exas Heart Institute (THI) – the internationally lauded research and educational center dedicated to the prevention and care of heart disease – is once again raising the bar with the long-planned official debut of Texas Heart Medical Group (THMG). THMG represents a significant step into the future for the institution, which has played a critical role in major cardiovascular breakthroughs since its founding in 1962 by legendary heart surgeon Dr. Denton Cooley. When Dr. Cooley established THI nearly 60 years ago, his mission statement for the non-profit at Texas
Medical Center was simultaneously simple and bold: namely, reduce the devastating toll of cardiovascular disease through innovative programs in research, education and improved patient care. Texas Heart Institute is now breathing new life into Dr. Cooley’s original vision as the institution readies to open its clinical practice specializing in cardiovascular care with the singular mission to provide the highest-quality medical care in a sophisticated and welcoming patient-oriented atmosphere. They started seeing new and existing patients on October 1, Texas Heart Medical Group will serve as home
Texas Heart Medical Group
base for twelve outstanding cardiologists who are also leaders in the subspecialty fields of Cardiac Imaging, Interventional Cardiology, Peripheral Vascular Disease, and Electrophysiology. Texas Heart Medical Group will embody the totality of Texas Heart Institute as a fully integrated clinical cardiology practice encompassing the areas of education, research and direct patient care. An exciting day in the history of the Texas Heart Institute. With the launch of Texas Heart Medical Group, THI will usher in a dynamic new era as it enters into the clinical care arena,” stated Texas Heart
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Institute Board Chair Eric Wade. He added, “Texas Heart Medical Group will tap into Texas Heart Institute’s longstanding and relentless pursuit of excellence that began with the historic breakthroughs under Dr. Cooley’s leadership and vision. I am confident in saying that he would be proud of and excited for this new chapter in THI’s dramatic story.” To date, Texas Heart Institute has focused solely on research and education in affiliation with St. Luke’s Episcopal Health (now CHI St. Luke’s Health - Baylor St. Luke’s Medical Center). From the outset, see THI...page 12
Houston Medical Times
Harris Health System’s LBJ Hospital Earns More National Nursing Recognition
arris Health System’s Lyndon B. Johnson Hospital has earned its re-designation as a Pathway to Excellence® hospital, its second national nursing recognition in less than a month. It comes on the heels of LBJ Hospital achieving Magnet recognition in September, the acknowledged gold standard for nursing excellence. Both recognitions are given by the American Nurses Credentialing Center to hospitals that promote high-quality patient outcomes through a robust nursing program that works in coordination and collaboration with all aspects of hospital staff to provide evidence-based patient care. “This has been a remarkable year for LBJ Hospital,” says Derek L. Curtis Sr., DNP, MA, RN, NEA-BC, chief nursing officer, LBJ Hospital. “We are thrilled to receive two American Nurses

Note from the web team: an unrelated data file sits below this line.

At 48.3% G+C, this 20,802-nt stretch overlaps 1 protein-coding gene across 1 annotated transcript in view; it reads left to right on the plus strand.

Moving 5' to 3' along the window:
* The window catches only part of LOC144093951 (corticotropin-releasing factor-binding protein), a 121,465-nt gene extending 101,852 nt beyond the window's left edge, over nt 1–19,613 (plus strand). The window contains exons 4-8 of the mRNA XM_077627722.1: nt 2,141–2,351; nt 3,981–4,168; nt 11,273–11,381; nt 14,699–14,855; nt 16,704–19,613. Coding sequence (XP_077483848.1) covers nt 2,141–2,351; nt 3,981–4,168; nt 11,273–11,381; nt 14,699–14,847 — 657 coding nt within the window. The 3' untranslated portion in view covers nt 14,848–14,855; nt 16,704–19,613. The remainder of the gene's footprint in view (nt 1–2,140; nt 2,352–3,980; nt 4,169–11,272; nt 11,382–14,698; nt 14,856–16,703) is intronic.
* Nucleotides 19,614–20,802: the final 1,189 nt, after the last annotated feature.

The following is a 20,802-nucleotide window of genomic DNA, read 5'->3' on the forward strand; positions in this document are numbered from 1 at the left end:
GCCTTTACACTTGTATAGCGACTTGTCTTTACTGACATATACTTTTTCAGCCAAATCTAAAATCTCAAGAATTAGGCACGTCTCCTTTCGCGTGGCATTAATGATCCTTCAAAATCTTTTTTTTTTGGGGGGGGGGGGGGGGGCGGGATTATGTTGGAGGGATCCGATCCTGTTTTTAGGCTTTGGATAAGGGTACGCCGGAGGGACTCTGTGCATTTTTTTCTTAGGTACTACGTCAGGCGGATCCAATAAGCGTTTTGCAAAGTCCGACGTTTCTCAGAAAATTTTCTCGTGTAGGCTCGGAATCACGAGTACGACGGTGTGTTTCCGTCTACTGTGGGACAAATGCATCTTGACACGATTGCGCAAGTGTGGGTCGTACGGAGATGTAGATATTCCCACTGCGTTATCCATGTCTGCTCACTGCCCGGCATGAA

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Credentialing Center designations in the same year. This accomplishment reflects our continuous pursuit of excellence. We are committed to creating a positive practice environment that empowers and engages staff as we light the way for excellence in patient care.” LBJ Hospital is one of 192 Pathway designated hospitals in the nation and the fourth hospital in 2020 to achieve Magnet recognition from the ANCC Magnet Recognition Program®. LBJ Hospital joins the exclusive lists of 43 Pathway and 51 Magnet hospitals in Texas. “Each day, the LBJ Hospital team inspires me with their unwavering commitment to excellence in patient care, even when the work we do is framed by a global pandemic,” says Patricia Darnauer, executive vice president and administrator, LBJ Hospital. I’m proud of what we do here every single day and these recognitions highlight why we are an invaluable resource for Harris County residents.”
online survey. According to the Pathway to Excellence® web site, the program recognizes healthcare and long-term care organizations for positive practice environments where nurses excel. Pathway organizations foster supportive leadership, inter-professional collaboration, nurse development and work-life effectiveness. To achieve Pathway designation, organizations must meet the six essential standards to an ideal nursing practice environment. Applicants undergo a vigorous review to fully document the integration of those standards in the organization’s practices, policies and culture. Hospitals designated as Pathway to Excellence are recognized for their outstanding patient care and outcomes, as well as nursing measures such as: • Improved nurse satisfaction • Retention of highly-qualified nursing staff and leaders • Champions of high-quality nursing practices medicaltimesnews.com